One hundred years ago, on July 22, 1916, the San Francisco plutocrats of the day sought to convince a skeptical working class in our city that ramping up armament production in preparation to join the raging European war would be a glorious enterprise. They staged a great civic parade down Market Street.
Someone disagreed, setting off a pipe bomb in the crowd, killing 10 people, injuring 40. Naturally the city fathers blamed anarchists and union leaders. Thomas Mooney and Warren K Billings were labor agitators with a history of knowing how to use dynamite. They were convicted of the crime despite no evidence of guilt. Radical campaigners struggled for decades to save them; they were not released and pardoned until 1939.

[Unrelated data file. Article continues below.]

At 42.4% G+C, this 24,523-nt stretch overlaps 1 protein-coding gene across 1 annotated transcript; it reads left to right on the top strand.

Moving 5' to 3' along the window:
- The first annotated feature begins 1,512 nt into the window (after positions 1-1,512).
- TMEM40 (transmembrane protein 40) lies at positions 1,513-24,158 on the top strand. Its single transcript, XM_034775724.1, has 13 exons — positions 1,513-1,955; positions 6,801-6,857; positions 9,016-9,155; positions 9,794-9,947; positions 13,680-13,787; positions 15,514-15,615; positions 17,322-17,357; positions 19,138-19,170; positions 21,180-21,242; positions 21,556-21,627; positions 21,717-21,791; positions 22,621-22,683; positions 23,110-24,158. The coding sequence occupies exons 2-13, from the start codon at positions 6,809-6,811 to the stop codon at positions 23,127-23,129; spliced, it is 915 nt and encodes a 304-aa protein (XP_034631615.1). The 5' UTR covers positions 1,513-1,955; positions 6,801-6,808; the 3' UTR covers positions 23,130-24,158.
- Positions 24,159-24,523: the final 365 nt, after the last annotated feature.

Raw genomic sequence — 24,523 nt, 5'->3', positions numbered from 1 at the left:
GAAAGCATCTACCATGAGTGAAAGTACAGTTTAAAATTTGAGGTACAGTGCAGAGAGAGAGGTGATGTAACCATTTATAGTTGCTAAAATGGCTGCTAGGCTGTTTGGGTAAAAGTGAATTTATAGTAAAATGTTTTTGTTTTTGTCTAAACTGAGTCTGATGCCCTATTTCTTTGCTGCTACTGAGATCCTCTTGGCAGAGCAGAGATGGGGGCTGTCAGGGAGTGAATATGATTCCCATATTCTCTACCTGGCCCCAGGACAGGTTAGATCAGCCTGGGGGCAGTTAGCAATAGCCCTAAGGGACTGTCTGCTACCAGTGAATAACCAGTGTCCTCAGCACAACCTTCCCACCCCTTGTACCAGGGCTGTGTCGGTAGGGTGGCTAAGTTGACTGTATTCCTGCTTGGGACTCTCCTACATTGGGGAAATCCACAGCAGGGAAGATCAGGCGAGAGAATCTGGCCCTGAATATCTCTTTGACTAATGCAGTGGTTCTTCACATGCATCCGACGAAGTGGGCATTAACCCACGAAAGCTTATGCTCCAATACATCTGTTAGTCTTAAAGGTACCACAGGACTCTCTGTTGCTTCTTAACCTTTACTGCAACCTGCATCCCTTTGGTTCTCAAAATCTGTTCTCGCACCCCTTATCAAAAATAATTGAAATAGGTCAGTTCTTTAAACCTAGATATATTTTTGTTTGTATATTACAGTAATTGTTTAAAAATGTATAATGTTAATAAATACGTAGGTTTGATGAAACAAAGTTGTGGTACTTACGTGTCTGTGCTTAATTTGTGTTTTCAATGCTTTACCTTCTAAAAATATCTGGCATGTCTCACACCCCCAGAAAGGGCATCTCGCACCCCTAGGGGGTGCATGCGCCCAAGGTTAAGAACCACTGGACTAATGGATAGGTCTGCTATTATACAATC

Walter Thompson has assembled the story at Hoodline.
After the bombing, Hearst-Pathé newsreel producers made a propaganda film about the events, pitting "anarchism" -- the era's label for terrorism -- against "liberty."
The film remains fascinating. I particularly enjoy the upper class marching ladies in their "liberty" finery. I would recommend running the video at full screen at double-time for the best effect. This having been the silent film era, there is no sound; the movie theater pianist would have provided accompaniment.